Friday, November 25, 2011

Frau Nein? No, it is Ms Conditionality

Yesterday’s meeting with Sarkozy and Monti did not change German chancellor Merkel’s mind. She remains opposed to Eurobonds.

Merkozy has turned into M&MS. At yesterday’s regular meeting between French president Sarkozy and German chancellor, new Italian Prime Minister Monti joined the high-level lunch. Unlike before, this entre-nous of the biggest Eurozone countries’ political leaders did not produce any new initiatives. It was a quite prelude to a probably summit- intense month December. After the meeting, chancellor Merkel stressed her opposition to Eurobonds, while the two gentlemen remained politely silent. All three European leaders agreed to give no more comments on the role of the ECB. This does not mean that the ECB will refrain from more bond purchases. It only means that politicians will not ask for it or comment on it.

With Merkel’s or better the German strict “no” against the ECB as a lender of last resort and common Eurobonds, “Frau Nein” or “Madame Non” has staged a comeback. Even if some market participants argued that the disappointing bond auction on Wednesday could lead to German reconsiderations, the German position will not change easily. Why is “Frau Nein” so unbending?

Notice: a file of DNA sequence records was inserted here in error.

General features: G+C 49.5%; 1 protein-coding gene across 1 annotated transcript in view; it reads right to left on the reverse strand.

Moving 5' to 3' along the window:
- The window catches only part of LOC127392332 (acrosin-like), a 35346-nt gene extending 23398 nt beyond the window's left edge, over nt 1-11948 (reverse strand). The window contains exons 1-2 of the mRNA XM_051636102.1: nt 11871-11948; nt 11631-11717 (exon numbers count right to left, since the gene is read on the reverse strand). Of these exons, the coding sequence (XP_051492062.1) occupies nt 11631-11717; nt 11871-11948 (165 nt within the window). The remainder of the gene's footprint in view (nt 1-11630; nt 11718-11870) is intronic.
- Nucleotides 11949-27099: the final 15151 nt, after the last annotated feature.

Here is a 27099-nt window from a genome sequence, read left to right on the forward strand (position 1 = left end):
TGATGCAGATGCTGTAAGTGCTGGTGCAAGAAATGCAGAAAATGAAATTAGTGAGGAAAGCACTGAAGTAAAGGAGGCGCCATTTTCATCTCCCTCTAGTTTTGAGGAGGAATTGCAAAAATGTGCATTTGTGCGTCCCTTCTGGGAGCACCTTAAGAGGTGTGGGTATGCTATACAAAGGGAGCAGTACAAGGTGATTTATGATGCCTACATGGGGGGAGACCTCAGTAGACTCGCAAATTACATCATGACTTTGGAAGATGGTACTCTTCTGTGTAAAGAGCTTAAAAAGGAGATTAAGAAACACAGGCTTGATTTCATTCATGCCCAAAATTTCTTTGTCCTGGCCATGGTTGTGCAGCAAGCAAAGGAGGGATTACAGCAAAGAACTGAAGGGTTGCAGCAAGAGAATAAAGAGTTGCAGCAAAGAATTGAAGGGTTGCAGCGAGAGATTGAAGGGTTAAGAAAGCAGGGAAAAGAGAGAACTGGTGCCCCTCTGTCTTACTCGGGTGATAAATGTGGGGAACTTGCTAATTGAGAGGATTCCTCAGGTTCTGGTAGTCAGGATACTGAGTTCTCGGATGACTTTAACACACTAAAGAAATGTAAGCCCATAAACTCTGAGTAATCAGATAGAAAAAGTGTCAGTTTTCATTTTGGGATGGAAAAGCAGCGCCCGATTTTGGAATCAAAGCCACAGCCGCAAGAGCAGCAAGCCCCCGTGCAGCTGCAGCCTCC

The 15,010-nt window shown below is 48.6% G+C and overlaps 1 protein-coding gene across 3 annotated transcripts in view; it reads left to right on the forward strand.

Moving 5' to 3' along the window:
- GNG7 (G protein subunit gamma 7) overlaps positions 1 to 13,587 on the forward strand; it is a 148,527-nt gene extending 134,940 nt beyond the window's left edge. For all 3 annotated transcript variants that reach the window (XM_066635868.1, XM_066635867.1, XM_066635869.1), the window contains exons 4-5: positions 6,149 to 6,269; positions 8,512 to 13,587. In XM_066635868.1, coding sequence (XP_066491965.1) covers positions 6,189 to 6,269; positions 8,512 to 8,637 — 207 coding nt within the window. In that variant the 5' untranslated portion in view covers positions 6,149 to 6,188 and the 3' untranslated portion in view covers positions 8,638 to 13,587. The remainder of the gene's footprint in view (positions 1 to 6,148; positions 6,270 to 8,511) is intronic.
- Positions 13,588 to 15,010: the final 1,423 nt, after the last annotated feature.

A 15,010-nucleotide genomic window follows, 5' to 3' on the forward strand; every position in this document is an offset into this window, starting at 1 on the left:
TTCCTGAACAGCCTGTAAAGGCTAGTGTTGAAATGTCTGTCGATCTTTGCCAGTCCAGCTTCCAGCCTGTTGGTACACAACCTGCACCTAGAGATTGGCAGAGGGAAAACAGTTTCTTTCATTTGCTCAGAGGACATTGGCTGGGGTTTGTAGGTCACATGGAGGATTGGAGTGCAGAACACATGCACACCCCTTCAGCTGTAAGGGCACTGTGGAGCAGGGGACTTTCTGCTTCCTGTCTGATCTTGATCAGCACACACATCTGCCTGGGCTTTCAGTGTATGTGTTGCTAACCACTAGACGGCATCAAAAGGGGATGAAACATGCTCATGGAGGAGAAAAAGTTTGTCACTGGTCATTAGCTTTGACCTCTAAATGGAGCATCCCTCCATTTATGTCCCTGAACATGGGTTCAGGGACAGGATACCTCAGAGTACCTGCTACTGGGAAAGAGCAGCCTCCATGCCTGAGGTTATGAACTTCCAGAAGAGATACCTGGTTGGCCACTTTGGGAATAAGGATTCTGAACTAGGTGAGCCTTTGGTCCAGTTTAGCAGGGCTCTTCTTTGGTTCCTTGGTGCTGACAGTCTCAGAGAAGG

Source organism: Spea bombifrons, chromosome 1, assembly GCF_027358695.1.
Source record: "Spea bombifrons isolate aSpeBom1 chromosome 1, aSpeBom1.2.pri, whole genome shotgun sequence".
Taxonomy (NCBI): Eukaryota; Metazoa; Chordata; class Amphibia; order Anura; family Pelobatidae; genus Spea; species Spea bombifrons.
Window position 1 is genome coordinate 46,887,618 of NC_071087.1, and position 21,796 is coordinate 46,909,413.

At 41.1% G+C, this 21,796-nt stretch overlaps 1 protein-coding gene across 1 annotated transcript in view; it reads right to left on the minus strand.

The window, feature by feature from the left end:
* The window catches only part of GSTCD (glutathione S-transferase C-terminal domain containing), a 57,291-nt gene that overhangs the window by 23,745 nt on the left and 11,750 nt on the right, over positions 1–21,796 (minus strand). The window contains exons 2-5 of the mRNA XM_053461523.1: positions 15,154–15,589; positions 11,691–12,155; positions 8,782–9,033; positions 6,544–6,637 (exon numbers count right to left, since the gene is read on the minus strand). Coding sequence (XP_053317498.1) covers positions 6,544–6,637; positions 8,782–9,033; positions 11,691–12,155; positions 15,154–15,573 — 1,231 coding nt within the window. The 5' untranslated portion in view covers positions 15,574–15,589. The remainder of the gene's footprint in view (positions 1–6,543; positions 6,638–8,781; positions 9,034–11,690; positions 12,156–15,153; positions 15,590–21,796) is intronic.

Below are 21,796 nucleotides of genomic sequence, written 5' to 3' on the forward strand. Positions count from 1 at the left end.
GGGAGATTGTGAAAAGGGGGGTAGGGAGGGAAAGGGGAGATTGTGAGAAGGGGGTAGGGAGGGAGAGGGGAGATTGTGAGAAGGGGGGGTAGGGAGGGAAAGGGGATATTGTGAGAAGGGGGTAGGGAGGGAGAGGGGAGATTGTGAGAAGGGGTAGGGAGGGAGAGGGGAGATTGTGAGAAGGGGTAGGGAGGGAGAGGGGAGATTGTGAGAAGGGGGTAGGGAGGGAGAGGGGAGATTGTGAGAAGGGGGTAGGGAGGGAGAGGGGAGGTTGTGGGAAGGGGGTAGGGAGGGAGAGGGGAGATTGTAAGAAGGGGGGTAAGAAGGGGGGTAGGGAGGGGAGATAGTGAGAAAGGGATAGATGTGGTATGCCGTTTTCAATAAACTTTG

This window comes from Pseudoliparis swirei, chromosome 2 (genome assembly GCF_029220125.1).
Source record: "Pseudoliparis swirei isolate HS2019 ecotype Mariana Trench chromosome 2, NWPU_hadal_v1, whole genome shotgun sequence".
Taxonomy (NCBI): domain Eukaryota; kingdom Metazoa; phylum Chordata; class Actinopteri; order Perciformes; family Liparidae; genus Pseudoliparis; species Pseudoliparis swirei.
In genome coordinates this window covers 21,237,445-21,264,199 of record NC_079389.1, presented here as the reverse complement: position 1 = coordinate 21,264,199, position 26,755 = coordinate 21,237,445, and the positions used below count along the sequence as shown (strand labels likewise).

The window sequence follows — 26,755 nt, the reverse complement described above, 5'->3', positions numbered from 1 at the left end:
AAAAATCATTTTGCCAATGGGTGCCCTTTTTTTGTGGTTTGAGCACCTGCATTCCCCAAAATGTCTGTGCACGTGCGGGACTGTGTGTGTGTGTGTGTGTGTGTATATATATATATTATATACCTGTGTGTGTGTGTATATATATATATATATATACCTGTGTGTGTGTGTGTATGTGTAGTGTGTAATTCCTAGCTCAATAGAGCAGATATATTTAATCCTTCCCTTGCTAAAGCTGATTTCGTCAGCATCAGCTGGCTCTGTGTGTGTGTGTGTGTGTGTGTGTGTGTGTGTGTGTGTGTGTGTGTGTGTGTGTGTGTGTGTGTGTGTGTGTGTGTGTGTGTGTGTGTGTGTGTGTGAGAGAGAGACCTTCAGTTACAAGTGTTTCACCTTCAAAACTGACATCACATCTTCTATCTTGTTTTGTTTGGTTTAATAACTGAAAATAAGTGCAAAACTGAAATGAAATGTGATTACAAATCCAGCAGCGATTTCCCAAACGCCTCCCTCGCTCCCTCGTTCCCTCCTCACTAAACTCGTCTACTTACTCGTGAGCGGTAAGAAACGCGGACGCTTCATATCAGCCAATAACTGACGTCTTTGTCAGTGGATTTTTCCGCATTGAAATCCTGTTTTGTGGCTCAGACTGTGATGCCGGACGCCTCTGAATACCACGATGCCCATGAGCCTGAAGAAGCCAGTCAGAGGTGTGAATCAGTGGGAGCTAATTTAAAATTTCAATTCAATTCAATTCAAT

The answer to this question is not only the German obsession with central bank independence, hyperinflation or ruthlessness. The core of the German opposition is a different one: it is all about conditionality. Chancellor Merkel is not willing to open German taxpayers’ pockets without quid pro quo. This is not new. The principle of conditionality has dominated the German crisis management since the beginning of the crisis. In fact, the Eurobond-type bailout packages for Greece, Ireland and Portugal were constructed with a high degree of conditionality. No money without austerity measures and structural reforms. At the current juncture, the German government is afraid that more ECB bond purchases would lead to moral hazard and so reduce the pressure on peripheral countries to reform. Eurobonds would, in the German view, create the same moral hazard problem.

Does the return of “Frau Nein” mean that Eurozone crisis management has again entered a dead end? No, not necessarily. Reading between the lines shows that the German “no” is not a categorical rejection. It is all about the sequence of events and decisions. The German government does not believe in a quick fix of the crisis, only in structural changes. In fact, chancellor Merkel has recently made several pleas for more political integration in the Eurozone. However, it is obvious that the German government first wants to see more political integration before it would give structural access to German money. This explains the German emphasis on Treaty changes.

Recent weeks have shown that chancellor Merkel is in favour of a fiscal union, not a transfer union. If the Eurozone succeeds in agreeing on more political integration with clear consequences for breaching fiscal and economic rules, the German government should eventually give up its resistance to Eurobonds. Maybe recent developments have not marked the return of Frau Nein but rather the emergence of Ms. Conditionality.

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